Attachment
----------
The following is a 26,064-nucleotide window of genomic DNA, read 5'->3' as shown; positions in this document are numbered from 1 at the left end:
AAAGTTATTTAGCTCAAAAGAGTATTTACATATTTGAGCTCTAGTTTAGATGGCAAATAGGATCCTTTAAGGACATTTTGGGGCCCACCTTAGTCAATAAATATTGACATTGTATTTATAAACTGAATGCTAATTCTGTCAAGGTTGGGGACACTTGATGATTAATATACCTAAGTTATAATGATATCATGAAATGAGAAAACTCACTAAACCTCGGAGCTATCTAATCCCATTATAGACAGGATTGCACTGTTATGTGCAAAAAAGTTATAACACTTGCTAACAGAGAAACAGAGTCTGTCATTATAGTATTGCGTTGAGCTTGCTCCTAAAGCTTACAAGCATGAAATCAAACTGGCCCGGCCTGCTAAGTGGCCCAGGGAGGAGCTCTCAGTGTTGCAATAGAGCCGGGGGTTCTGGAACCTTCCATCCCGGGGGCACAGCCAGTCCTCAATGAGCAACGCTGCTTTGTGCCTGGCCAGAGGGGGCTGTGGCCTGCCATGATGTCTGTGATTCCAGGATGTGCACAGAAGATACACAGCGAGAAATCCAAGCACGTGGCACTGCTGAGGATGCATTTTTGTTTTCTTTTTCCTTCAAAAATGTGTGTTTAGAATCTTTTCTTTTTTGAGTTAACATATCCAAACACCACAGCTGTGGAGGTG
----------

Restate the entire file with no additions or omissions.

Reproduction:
The following is a 26,064-nucleotide window of genomic DNA, read 5'->3' as shown; positions in this document are numbered from 1 at the left end:
AAAGTTATTTAGCTCAAAAGAGTATTTACATATTTGAGCTCTAGTTTAGATGGCAAATAGGATCCTTTAAGGACATTTTGGGGCCCACCTTAGTCAATAAATATTGACATTGTATTTATAAACTGAATGCTAATTCTGTCAAGGTTGGGGACACTTGATGATTAATATACCTAAGTTATAATGATATCATGAAATGAGAAAACTCACTAAACCTCGGAGCTATCTAATCCCATTATAGACAGGATTGCACTGTTATGTGCAAAAAAGTTATAACACTTGCTAACAGAGAAACAGAGTCTGTCATTATAGTATTGCGTTGAGCTTGCTCCTAAAGCTTACAAGCATGAAATCAAACTGGCCCGGCCTGCTAAGTGGCCCAGGGAGGAGCTCTCAGTGTTGCAATAGAGCCGGGGGTTCTGGAACCTTCCATCCCGGGGGCACAGCCAGTCCTCAATGAGCAACGCTGCTTTGTGCCTGGCCAGAGGGGGCTGTGGCCTGCCATGATGTCTGTGATTCCAGGATGTGCACAGAAGATACACAGCGAGAAATCCAAGCACGTGGCACTGCTGAGGATGCATTTTTGTTTTCTTTTTCCTTCAAAAATGTGTGTTTAGAATCTTTTCTTTTTTGAGTTAACATATCCAAACACCACAGCTGTGGAGGTG